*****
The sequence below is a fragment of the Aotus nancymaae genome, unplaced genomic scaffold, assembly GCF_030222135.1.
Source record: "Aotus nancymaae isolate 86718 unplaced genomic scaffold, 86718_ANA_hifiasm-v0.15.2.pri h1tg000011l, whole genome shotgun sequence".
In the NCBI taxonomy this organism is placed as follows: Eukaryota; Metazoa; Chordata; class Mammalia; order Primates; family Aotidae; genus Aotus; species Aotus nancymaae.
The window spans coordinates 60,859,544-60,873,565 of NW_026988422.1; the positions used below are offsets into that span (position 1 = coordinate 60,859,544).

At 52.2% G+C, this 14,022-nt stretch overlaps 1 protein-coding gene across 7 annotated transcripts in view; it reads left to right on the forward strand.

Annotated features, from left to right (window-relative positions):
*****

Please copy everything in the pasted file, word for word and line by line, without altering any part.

The sequence below is a fragment of the Aotus nancymaae genome, unplaced genomic scaffold, assembly GCF_030222135.1.
Source record: "Aotus nancymaae isolate 86718 unplaced genomic scaffold, 86718_ANA_hifiasm-v0.15.2.pri h1tg000011l, whole genome shotgun sequence".
In the NCBI taxonomy this organism is placed as follows: Eukaryota; Metazoa; Chordata; class Mammalia; order Primates; family Aotidae; genus Aotus; species Aotus nancymaae.
The window spans coordinates 60,859,544-60,873,565 of NW_026988422.1; the positions used below are offsets into that span (position 1 = coordinate 60,859,544).

At 52.2% G+C, this 14,022-nt stretch overlaps 1 protein-coding gene across 7 annotated transcripts in view; it reads left to right on the forward strand.

Annotated features, from left to right (window-relative positions):